What it's about: An unnamed General [Ben Kingsley] is hiding out in a small apartment following the Yugoslavia civil war. The General is suspected of countless atrocities against his own people, now a fugitive hiding in plain sight. He slowly passes his days playing table tennis against himself and risking his safety by walking down to a small shop to buy some vegetables. One day a young woman walks through his door, the maid of the apartment's former occupant. Though the General doesn't immediately trust the woman, he offers to buy her out, giving him some contact with the world again. Their relationship blossoms as his security is in increasing danger.
An Ordinary Man is primarily a two-hander, with long stretches of the film focuses on the General and Tanja, keeping them away from the world in his small apartment. I typically tend to appreciate these kinds of films because they can focus solely on character and relationship. As is the case with most two-hander films, An Ordinary Man is small and intimate among a giant backdrop. The film unfortunately doesn't use the Yugoslavia Civil War story particularly effectively in a few different ways and that hurts the narrative impact of its characters.
The tone of the film is pretty difficult to take. The General is supposed to be feared, condemned for the horrible war crimes he committed, but he also comes off as the cool 90s-era cinematic gangster -- like Kingsley's turn as Don Logan in Sexy Beast. Kingsley is so damned charismatic that this is hard to avoid.
Across from Kingsley is Icelandic born actress Hera Hilmar, who is up to the task of carrying the film with her iconic co-star. There is something both mysterious and innocent about her presence as soon as she comes into the film, which is paid off in an interesting way.
The scene where the General and Tanja meet is the film's best but also its most complicated. The film takes on a literal male gaze as the General orders Tanja to strip down [to prove she isn't a hired assassin come to get him] and both he and the camera leer at her body. Perhaps appropriately, it is one of the only times in the film where the General behaves like a villain.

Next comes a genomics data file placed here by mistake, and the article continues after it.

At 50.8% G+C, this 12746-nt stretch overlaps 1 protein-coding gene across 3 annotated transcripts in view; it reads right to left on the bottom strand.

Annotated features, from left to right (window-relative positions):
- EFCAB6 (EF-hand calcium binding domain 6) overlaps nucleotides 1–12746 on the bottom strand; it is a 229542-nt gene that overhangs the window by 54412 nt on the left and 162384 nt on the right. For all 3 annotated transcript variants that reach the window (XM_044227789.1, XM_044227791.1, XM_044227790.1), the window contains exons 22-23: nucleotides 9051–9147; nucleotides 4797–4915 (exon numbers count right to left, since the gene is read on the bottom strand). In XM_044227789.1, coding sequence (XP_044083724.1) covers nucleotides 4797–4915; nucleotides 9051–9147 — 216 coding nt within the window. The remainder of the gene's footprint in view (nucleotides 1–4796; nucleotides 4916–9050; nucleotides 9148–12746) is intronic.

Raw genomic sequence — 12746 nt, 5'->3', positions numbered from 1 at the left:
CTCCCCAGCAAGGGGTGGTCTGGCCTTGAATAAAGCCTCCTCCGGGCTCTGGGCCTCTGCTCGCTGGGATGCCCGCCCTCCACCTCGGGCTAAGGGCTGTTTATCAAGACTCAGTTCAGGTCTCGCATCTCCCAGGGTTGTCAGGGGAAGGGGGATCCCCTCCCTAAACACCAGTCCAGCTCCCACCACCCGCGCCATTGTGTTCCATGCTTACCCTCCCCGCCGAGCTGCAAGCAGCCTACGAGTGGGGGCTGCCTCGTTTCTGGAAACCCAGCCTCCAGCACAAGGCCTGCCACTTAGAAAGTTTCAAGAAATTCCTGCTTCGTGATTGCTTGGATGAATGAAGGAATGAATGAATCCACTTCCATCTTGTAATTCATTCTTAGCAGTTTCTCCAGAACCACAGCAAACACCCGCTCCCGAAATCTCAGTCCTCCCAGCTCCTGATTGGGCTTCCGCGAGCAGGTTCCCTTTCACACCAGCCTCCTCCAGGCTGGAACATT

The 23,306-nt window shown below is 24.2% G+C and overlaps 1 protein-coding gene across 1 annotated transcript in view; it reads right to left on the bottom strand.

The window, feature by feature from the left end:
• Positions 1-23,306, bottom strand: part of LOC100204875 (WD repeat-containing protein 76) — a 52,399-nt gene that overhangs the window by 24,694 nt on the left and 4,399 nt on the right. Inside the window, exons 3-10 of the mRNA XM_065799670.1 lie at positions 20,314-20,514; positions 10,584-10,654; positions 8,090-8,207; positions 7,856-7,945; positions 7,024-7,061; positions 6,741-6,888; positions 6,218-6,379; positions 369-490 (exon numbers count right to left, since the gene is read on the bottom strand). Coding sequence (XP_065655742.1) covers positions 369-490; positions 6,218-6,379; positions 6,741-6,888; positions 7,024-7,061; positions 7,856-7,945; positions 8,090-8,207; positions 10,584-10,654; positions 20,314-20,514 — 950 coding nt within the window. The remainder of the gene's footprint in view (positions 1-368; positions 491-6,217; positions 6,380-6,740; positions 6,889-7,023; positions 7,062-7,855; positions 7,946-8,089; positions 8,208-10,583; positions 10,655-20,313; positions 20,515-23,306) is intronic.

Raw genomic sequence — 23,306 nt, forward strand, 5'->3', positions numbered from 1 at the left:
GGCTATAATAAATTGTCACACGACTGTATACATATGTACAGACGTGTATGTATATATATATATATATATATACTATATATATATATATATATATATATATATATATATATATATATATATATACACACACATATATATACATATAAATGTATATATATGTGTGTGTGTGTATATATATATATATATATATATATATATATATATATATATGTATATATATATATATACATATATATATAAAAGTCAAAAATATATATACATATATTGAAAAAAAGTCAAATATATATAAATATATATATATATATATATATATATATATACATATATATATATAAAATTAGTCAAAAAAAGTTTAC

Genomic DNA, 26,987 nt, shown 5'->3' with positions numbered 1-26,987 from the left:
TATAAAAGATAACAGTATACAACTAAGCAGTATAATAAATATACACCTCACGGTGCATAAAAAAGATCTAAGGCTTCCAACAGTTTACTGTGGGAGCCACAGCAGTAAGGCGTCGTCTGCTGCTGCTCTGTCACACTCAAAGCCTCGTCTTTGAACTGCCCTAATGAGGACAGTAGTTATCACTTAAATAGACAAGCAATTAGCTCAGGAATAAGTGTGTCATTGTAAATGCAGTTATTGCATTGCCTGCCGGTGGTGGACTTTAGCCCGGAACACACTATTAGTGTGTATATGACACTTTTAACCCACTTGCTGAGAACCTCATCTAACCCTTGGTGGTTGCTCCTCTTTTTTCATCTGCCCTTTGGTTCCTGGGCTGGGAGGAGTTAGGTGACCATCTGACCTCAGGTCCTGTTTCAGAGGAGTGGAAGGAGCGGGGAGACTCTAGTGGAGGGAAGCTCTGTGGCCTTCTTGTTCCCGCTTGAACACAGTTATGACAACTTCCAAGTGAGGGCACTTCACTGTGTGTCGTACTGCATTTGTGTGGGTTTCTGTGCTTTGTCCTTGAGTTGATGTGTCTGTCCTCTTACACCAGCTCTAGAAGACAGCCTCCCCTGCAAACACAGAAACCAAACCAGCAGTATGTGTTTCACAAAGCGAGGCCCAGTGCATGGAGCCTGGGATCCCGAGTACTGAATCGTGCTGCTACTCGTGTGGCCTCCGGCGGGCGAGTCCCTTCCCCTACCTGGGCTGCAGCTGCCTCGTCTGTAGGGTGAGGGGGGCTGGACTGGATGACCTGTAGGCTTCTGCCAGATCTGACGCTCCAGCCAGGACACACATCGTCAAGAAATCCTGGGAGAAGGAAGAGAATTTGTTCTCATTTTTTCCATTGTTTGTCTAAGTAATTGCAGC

Purposefully keeping the General without a name comes off as cutesy, which I don't think was the intended purpose.
This is one of those films where British accents stand in for foreign ones, which I usually have no problem with, but it creates a strange disconnect. The actors come off as tourists in the civil war backdrop of the story. It actually took me a while to realize that the General wasn't hiding out in a small British town, which screwed with the stakes of his precarious situation.
An Ordinary Man eventually becomes a redemption story. But should someone who has done the things the film tells be able to find redemption? Should the character be relatable or light hearted? If the film were more dramatically dynamic or serious in its tone, perhaps there could be some sort of profound arc.
As the film moves into its second half, after specific character revelations change the dynamic between the core relationship, it becomes strangely stale. While the General and Tanja's introduction may have been problematic, there was a narrative spark to watching these two disparate characters build a relationship. An Ordinary Man becomes less entertaining as it tries to have more resonance.